[Skip to Content]
Access to paid content on this site is currently suspended due to excessive activity being detected from your IP address 54.205.176.107. Please contact the publisher to request reinstatement.
[Skip to Content Landing]
Article
September 1980

Differences in Detector Readings

Author Affiliations

Philadelphia

Arch Dermatol. 1980;116(9):986. doi:10.1001/archderm.1980.01640330024001

This article is only available in the PDF format. Download the PDF to view the article, as well as its associated figures and tables.

Abstract

To the Editor.—  We have become more and more scientific in the manner in which we conduct research and render patient care. This is quite admirable, but some "scientists" convey the view that clinical research and observation are more meaningful if they are bathed in a sea of scientific jargon and measurement. One area in which this is very apparent is the emerging field of photobiology. Currently, nothing less than joules per square centimeter or milliwatts per square centimeter are in vogue, while the use of biologic units such as minimal erythemal doses (MErD) or exposures recorded in minutes is now considered anathema. We are not against such efforts but wish to alert dermatologists to the problems of ultraviolet (UV) light measurement with currently used radiometers.We have been engaged in the successful use of sunlamp fluorescent bulbs in the treatment of psoriasis for the past four years. A new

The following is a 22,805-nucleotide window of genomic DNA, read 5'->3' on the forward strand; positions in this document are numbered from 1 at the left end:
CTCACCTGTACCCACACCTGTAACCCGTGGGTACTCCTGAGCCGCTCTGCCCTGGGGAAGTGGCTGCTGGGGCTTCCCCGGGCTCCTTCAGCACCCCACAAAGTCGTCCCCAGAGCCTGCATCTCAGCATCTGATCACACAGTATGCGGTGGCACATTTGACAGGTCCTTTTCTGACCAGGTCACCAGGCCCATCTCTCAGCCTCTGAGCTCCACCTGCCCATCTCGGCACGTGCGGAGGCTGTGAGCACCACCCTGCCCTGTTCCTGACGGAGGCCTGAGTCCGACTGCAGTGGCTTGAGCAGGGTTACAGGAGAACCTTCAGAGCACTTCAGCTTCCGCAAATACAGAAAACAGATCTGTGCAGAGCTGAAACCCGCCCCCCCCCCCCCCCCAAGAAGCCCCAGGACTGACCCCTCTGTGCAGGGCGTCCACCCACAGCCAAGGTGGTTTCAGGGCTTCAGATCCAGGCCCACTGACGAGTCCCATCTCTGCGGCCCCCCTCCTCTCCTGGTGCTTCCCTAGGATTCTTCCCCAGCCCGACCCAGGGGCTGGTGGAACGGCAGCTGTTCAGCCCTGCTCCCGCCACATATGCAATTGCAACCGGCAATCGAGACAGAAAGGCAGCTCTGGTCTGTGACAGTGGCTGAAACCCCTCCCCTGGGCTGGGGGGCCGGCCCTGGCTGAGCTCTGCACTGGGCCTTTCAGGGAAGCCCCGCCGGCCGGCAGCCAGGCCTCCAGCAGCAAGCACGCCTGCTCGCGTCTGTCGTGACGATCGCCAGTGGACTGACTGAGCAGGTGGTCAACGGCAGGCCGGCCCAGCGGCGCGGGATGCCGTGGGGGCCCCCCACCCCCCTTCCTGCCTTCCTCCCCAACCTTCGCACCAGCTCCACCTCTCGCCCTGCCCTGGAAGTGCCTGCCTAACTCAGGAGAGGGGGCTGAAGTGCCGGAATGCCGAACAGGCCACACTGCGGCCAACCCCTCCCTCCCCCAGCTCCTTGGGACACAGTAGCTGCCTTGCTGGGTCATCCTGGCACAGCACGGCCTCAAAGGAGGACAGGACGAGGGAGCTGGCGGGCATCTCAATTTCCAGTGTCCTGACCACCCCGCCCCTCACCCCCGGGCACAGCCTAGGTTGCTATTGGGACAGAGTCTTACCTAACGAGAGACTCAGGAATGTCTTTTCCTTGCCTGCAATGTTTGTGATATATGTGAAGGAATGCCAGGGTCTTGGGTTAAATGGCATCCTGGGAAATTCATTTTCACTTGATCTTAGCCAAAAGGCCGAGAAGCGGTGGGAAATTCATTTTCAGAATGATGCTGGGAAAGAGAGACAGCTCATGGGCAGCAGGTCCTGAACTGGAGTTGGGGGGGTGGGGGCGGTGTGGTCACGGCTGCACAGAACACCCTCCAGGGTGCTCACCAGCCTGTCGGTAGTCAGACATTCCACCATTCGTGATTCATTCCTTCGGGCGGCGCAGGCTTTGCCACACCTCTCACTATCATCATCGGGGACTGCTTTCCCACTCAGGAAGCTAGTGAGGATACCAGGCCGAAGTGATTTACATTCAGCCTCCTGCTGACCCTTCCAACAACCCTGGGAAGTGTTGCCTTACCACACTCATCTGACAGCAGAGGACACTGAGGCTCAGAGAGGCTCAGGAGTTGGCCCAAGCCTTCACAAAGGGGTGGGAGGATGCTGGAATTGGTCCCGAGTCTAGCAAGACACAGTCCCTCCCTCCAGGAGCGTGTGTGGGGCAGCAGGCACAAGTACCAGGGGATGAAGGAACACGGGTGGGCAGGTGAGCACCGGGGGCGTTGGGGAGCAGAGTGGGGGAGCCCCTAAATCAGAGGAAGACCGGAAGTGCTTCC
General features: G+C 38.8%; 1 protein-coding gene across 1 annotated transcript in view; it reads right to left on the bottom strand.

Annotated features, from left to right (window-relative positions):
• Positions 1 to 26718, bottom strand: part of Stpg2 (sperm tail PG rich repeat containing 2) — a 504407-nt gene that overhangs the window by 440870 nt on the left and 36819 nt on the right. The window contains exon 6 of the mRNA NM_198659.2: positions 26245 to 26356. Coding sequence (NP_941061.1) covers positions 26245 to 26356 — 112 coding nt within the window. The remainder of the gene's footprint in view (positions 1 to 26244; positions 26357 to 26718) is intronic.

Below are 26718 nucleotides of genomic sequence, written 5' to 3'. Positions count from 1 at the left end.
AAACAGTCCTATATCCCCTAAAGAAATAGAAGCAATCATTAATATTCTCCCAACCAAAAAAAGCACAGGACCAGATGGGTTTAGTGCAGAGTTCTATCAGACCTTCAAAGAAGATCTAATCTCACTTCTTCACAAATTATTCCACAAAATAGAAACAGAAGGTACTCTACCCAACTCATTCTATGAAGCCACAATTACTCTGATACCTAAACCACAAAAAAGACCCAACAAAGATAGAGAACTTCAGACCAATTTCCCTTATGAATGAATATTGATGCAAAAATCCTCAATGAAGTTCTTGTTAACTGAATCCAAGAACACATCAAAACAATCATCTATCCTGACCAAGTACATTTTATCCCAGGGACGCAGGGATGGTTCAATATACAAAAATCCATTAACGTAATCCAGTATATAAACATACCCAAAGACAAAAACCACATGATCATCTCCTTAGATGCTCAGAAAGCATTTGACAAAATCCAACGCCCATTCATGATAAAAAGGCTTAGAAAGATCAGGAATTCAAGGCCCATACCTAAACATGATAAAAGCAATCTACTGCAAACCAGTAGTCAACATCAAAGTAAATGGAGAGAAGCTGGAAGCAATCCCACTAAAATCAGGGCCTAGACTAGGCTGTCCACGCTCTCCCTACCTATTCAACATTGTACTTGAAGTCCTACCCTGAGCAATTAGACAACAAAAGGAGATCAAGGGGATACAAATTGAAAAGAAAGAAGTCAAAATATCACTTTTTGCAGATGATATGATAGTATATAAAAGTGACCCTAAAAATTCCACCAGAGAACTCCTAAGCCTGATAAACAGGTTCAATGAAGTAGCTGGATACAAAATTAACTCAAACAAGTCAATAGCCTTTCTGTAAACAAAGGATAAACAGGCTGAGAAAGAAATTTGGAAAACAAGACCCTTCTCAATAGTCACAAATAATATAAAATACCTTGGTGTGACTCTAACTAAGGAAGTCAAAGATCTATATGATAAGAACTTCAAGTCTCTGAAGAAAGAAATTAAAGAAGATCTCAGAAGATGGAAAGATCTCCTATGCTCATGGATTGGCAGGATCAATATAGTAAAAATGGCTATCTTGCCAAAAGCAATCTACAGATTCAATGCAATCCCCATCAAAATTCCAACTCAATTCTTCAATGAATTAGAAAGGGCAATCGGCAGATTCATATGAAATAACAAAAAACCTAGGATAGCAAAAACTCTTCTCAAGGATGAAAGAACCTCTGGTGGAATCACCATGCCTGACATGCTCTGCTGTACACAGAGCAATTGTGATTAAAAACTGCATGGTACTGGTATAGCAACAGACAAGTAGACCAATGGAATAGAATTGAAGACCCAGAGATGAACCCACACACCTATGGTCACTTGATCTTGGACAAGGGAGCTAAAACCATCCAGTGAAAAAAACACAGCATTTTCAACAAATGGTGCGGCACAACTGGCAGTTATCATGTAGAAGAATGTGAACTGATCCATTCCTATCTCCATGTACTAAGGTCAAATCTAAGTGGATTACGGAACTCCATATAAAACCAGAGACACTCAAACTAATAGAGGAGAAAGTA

First Page Preview View Large
First page PDF preview
First page PDF preview
×